Why We’re Still Looking at Time and Date in the Sagittarius Year

The year is finally here.

Time and date are the new stars in your life.

The days of the week and seasons are all changing.

The moon will soon be full, the stars will turn their brilliant beams of light and the Earth will be getting warmer.

We can’t wait to see how the seasons affect us in 2019.

And if you’re already a fan of the new Sagittarias, there are more than 100 new events that are set to roll out across the year.

We have the dates and the stars to help you know what you need to know about the time and date in 2019 and beyond.


The New Year is Coming.

In 2019, we’ll have a whole new set of dates.

It will be called the Sagitarius Year, and it will start in 2020.

It’s a great time to celebrate the end of the year and start the new one.

That means it’s time to get excited about the new start of the Year of the Dragon.

So what is the new Year of Dragons?

The new Year begins on January 1, 2020, and ends on February 15, 2020.

So, it’s the first of three New Years to be celebrated in 2019, which will also mark the new Moon’s full phase.

In the new year, the new sun will rise in the East and set in the West, meaning the start of a new year is at hand.


The Sun Will Return to the East in 2019!

In 2019 there will be an eclipse of the Sun in the west, but it won’t be quite as dramatic.

That’s because the moon is still a bit low in the sky, making the event less spectacular than it might have been in the previous year.

But it won’s still something to celebrate in 2019—even if the eclipse won’t last forever.


The Summer Solstice is in 2019 The Summer solstice is celebrated in April, with the Sun setting at the start and rising at the end.

In fact, the Summer solstices will be celebrated as a whole in 2019 because they’re the opposite of one another.

In April, the sun rises at 9:28 p.m. local time (7:28 a.m., EST) while the Summer Solstices begin at 2:46 a. and end at 3:19 a.

(In March, the solstice ends at 1:21 a.



The Winter Solstice in 2019 Will Be in April The Winter solstees in 2019 will be in April and May.

That makes the Winter Solstice in April 2019, rather than March, more exciting than it would be in other years.


The Moon Will Rise in 2019 In 2019 the moon will rise above the horizon at 6:32 a. m.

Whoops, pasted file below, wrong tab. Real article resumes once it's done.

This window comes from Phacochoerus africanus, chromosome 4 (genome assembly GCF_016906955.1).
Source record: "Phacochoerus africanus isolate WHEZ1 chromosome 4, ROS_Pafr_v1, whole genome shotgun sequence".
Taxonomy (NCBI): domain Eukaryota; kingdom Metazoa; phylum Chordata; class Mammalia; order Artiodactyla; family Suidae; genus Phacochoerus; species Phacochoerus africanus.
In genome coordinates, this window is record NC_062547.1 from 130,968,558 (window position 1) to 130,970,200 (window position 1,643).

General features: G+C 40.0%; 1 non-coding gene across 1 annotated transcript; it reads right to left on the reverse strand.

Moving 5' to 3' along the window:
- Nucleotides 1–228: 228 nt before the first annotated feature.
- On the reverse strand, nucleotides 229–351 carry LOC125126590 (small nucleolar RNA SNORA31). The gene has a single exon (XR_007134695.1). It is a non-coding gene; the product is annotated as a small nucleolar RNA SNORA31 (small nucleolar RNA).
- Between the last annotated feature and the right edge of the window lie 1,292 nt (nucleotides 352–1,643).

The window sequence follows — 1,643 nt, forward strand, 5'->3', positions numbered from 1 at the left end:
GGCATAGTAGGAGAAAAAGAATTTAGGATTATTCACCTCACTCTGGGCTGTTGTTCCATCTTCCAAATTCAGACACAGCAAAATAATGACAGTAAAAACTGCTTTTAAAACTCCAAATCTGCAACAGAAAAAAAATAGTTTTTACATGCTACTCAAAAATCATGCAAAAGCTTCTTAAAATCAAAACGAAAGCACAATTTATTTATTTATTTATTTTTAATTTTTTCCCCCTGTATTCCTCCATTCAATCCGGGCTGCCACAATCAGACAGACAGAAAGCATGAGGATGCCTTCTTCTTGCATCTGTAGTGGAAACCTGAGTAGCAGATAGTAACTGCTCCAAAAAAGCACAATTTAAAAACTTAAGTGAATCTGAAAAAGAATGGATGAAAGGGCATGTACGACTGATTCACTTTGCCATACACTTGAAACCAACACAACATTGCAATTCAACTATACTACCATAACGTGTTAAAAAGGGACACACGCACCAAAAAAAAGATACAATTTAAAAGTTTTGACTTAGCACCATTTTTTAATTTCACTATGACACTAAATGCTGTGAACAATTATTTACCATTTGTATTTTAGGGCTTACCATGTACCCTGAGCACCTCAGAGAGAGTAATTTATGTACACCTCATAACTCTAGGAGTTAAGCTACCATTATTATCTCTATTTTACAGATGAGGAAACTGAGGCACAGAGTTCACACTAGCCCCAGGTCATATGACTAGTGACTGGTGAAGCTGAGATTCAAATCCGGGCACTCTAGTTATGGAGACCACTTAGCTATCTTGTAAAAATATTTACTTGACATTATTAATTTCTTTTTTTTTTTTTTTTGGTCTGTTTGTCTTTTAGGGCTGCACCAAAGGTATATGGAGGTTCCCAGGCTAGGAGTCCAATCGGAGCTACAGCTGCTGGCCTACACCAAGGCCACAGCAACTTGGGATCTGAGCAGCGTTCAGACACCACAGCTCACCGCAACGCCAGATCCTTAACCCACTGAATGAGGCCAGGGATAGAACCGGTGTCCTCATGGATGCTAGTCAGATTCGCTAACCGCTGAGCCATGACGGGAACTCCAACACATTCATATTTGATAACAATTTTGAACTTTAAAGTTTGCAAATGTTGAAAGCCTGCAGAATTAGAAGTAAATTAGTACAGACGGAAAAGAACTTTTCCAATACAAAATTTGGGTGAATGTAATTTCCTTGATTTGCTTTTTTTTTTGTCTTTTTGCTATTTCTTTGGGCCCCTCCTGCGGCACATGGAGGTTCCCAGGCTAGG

(4:32 p. m., EST).

And we’re not done yet.

In January 2019, the Moon will rise and set to mark the end-of-year lunar eclipse.

The exact date of the Moon’s eclipse will be determined by the moon’s path.

That will be the first time since 1972 that we’ll see the moon rise and fall in alignment with the Earth.


The Year of Dragon in 2019 is on the Horizon The new year will begin on March 10, 2019, with a new Moon visible in the eastern sky.

We know it’s going to be exciting to see the sun rise in 2019 when we see the first signs of a return of the sun to the east.

That might sound strange, but in 2019 it will actually feel quite normal.

There will be no new eclipses of the moon in the northern hemisphere and only the occasional eclipse of Venus.

In 2020, however, the skies will be filled with new moon phases.


The First Summer Solitude is in 2020 In 2019 and 2020, we’re expecting a Summer solitude of only 12 days (12.3 days, or 6.2 hours, to be exact).

But that’s not the case in 2019 or 2020.

We’ll get an even more dramatic, and much more dramatic moonrise than we experienced in 2020, which means there will actually be more than 12 hours of total darkness.

This means that we should expect to see much less moonlight in the skies during the Summer of 2019 than we do in 2020 because we will have to work harder to keep the Moon low enough to the ground for a full lunar eclipse that doesn’t completely eclipse the Earth’s surface.


The Spring Solstice will be on April 15 and 16 In 2019 we’ll celebrate the spring solstice in April with a full moon and the new moon rising at sunset.

But in 2020 and 2021, the moon rises in the east at 9 a. n.m.(5:00 p. n., EST), and it rises again in the morning.

So we’ll get the Spring Solitude on April 16.